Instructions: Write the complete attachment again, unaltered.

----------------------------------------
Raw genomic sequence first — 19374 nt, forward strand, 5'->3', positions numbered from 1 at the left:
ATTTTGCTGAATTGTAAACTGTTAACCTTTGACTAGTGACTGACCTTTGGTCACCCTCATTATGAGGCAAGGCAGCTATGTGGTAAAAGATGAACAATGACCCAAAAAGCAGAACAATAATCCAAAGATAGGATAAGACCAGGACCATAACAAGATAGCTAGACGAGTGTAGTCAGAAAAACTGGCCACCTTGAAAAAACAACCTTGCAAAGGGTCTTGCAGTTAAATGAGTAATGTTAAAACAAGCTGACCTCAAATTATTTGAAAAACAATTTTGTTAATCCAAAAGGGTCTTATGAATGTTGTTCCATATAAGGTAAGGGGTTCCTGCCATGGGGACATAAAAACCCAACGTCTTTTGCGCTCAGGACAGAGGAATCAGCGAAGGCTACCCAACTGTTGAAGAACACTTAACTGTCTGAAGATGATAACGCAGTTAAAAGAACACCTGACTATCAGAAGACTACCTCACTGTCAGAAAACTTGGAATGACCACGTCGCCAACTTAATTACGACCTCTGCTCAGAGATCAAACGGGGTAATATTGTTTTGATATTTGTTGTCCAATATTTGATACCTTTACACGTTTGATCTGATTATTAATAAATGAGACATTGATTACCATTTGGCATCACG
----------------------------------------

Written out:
Raw genomic sequence first — 19374 nt, forward strand, 5'->3', positions numbered from 1 at the left:
ATTTTGCTGAATTGTAAACTGTTAACCTTTGACTAGTGACTGACCTTTGGTCACCCTCATTATGAGGCAAGGCAGCTATGTGGTAAAAGATGAACAATGACCCAAAAAGCAGAACAATAATCCAAAGATAGGATAAGACCAGGACCATAACAAGATAGCTAGACGAGTGTAGTCAGAAAAACTGGCCACCTTGAAAAAACAACCTTGCAAAGGGTCTTGCAGTTAAATGAGTAATGTTAAAACAAGCTGACCTCAAATTATTTGAAAAACAATTTTGTTAATCCAAAAGGGTCTTATGAATGTTGTTCCATATAAGGTAAGGGGTTCCTGCCATGGGGACATAAAAACCCAACGTCTTTTGCGCTCAGGACAGAGGAATCAGCGAAGGCTACCCAACTGTTGAAGAACACTTAACTGTCTGAAGATGATAACGCAGTTAAAAGAACACCTGACTATCAGAAGACTACCTCACTGTCAGAAAACTTGGAATGACCACGTCGCCAACTTAATTACGACCTCTGCTCAGAGATCAAACGGGGTAATATTGTTTTGATATTTGTTGTCCAATATTTGATACCTTTACACGTTTGATCTGATTATTAATAAATGAGACATTGATTACCATTTGGCATCACG